Amad Arabiyah Music Management and Distribution LTD sued 13 different shops in the Nazareth District Court. The shops had sold Music CDs and had stocks of pirate compact disks and were accused of contributory copyright infringement. Due to the similarity of the cases and the common plaintiff, the cases were combined into one case.

The original production of the albums was by Digital Sound LTD and Aalem en-Fan LTD, both Egyptian companies, who transferred the rights to the plaintiff. The logos and names of the Egyptian production companies appeared all over the compact disks and their packaging. In the original case as filed, the Egyptian production companies appeared as formal complainants, but the judge ruled that their names could be deleted from the statement of case since Amad Arabiyah Music Management and Distribution LTD had an exclusive license to distribute the compact disks and to sue for copyright infringement.

Amad Arabiyah Music Management and Distribution LTD sent a couple of investigators who purchased fraudulent disks in each shop and testified that the shops had stocks of such disks. They claimed 100,000 Shekels in statutory damages against each shop.

Amad Arabiyah Music Management and Distribution LTD considered that the full statutory damages should be awarded as the infringement was widespread knowing commercial infringement over a 35 year period that was profitable for the defendants. The shops considered the charges trivial and unsubstantiated and denied the standing of the plaintiff.

The court found the defendants guilty ruling that the recording company that produces music disks enjoys copyrights independently of the singers and composers. In this instance, the recording company transferred its rights to the plaintiff. The defendants sold copies of these compact disks from a company that was not authorized to distribute them, and so the disks are infringing copies. In the circumstances, the defendants knew or should have known that the disks infringed copyright, or at least should have made inquiries. Consequently an injunction was awarded against the defendants that requires them to destroy and forbids them from selling these compact disks. Each of the thirteen defendants has been fined 10,000 Shekels and has to pay 7500 Shekels in legal fees.

Civil Action 33968-05-11 Amad Arabiyah Music Management and Distribution LTD vs. Ahmed son of Mustafa Anbatawi et al., 13 Judge Atrash, 6 May 2015.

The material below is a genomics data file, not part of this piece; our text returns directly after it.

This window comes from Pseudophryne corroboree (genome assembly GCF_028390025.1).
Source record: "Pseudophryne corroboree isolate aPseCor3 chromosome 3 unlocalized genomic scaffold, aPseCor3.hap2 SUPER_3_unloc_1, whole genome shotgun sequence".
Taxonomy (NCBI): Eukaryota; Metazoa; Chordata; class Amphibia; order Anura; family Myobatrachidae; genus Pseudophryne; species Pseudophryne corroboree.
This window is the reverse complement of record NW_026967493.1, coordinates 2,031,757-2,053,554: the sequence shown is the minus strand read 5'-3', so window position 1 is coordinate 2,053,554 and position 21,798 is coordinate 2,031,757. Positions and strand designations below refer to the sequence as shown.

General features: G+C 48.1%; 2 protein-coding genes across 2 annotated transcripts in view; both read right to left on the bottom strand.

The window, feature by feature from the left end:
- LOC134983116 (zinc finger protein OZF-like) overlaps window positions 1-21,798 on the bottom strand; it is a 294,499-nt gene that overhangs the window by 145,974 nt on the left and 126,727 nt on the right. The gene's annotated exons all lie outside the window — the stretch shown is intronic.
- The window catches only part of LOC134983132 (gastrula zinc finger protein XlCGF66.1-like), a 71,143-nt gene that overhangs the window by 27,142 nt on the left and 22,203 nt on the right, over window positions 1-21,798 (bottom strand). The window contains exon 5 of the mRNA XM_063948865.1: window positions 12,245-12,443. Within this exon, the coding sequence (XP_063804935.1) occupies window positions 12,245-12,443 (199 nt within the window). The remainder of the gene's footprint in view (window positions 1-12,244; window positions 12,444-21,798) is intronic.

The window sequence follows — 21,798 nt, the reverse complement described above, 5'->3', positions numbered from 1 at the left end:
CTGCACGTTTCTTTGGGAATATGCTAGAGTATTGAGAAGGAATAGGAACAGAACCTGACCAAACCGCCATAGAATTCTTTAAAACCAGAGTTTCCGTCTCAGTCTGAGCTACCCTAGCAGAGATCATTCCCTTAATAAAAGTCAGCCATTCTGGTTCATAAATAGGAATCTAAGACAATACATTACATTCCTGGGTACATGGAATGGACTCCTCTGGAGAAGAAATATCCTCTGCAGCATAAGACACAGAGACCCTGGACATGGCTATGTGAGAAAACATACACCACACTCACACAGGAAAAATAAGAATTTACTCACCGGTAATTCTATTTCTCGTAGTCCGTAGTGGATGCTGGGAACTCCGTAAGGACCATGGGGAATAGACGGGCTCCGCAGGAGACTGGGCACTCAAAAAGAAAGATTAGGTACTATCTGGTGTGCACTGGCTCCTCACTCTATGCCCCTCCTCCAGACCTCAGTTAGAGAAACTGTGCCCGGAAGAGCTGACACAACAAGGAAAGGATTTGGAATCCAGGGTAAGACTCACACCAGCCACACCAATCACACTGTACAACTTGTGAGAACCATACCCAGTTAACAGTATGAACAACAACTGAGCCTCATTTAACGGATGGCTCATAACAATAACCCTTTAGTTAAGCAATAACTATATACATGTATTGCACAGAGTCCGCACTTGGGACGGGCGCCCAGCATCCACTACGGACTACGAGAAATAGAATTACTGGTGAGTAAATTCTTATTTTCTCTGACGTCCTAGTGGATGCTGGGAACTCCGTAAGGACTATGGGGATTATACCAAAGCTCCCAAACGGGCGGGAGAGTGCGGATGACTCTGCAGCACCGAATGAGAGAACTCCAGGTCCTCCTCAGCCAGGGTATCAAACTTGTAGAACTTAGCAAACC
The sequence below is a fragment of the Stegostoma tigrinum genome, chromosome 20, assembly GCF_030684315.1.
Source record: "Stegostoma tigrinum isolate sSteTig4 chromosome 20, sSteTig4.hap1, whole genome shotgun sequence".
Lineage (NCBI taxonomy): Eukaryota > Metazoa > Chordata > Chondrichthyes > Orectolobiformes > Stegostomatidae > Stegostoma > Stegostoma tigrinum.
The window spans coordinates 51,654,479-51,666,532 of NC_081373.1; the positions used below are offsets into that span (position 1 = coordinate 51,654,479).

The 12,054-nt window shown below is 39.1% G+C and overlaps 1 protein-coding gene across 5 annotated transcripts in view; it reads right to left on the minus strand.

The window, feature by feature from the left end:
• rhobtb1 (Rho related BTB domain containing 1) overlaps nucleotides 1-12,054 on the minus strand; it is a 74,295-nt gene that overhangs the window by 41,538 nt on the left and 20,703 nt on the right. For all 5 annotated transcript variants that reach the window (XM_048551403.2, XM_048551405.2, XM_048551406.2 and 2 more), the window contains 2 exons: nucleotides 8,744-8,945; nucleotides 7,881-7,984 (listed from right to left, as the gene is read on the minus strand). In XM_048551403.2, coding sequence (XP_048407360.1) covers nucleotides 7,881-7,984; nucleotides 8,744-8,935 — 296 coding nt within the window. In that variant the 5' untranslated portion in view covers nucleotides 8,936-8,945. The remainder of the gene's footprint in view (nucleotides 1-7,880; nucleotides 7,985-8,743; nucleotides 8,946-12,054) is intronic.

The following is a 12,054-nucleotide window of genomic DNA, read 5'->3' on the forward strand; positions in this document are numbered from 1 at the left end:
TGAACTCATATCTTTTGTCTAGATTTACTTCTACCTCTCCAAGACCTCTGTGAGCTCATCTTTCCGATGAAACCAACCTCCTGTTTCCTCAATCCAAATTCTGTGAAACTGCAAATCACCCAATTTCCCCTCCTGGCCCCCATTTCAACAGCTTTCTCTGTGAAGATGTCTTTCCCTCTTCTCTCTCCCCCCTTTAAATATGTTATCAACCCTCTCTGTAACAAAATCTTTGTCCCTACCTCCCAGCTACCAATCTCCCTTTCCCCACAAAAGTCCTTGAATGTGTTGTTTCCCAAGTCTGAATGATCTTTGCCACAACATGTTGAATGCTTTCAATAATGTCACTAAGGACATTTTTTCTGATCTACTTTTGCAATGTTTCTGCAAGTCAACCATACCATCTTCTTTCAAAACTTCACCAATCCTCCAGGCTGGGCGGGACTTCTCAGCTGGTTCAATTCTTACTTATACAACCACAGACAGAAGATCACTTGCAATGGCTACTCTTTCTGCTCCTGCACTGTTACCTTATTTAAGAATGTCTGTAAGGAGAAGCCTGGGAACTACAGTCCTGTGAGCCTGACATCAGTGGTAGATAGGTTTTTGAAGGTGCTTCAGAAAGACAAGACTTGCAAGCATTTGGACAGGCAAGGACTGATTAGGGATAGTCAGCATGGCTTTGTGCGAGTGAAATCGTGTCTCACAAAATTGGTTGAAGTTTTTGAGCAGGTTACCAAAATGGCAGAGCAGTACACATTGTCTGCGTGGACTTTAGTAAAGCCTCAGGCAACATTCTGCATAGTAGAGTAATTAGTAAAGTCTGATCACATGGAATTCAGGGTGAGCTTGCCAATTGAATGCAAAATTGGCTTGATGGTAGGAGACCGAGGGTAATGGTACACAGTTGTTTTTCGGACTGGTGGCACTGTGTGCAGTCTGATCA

COMMENT
I can see the sums awarded being appealed but the fact that there is infringement is clear. Although this particular proceeding relates to Egyptian music sold in Arab shops, I think that similar offenses occur in the Jewish sector, including Hassidic music traded in ultra-Orthodox areas. I am publishing this ruling in the hope that it will encourage others to enforce their rights and that those who do not see this as a kind of stealing because they are not sophisticated enough to understand the concept of rights in the abstract, should think again.


So Israel took his journey with all that he had, and came to Beersheba (Genesis 46)

April 14, 2015

park Carusso

Yesterday I enjoyed a pleasant trip down South to attend the WIPO Roving Seminar in Beer Sheva. The drive was pleasant. Negev is very verdant and the ornithology was good, with a lot of storks and black kites and the odd short-toed eagle in evidence. The event started at 9:30, and, with considerably less congestion getting into Beer Sheva than into Tel Aviv, I arrived at 9:15 am at the Carusso Science Park.

Moshe Lemberg, the Senior Program Officer at WIPO who organized the event introduced himself to me and hoped that I would blog about the refreshments. I thought this was a little surprising as the rogelach and burekas were fairly standard fayre but did make a welcome breakfast. Unfortunately however, the 3 litre hot water urn was inadequate to the task and I was unable to make myself a coffee. That had an adverse affect on my concentration during the first part of the program, and I noted that after Dr Daniel Ben Oliel presented the prize for Excelling Academic thesis in various fields of IP [sic] there were three or four competitors who presented brief talks on their papers for the Israel Patent Office Competition, but have no idea what they talked about. The chairs were too comfortable, I’d left home at 7 am and I was too far away from the screen. My neighbor kept nudging me. I suspect I was snoring a little. I went to the bathroom, washed my face and had a coffee (botz, using water from the now refilled urn), and went back in sitting closer to the front. This was a great improvement and I found the sessions interesting, stimulating and enjoyable.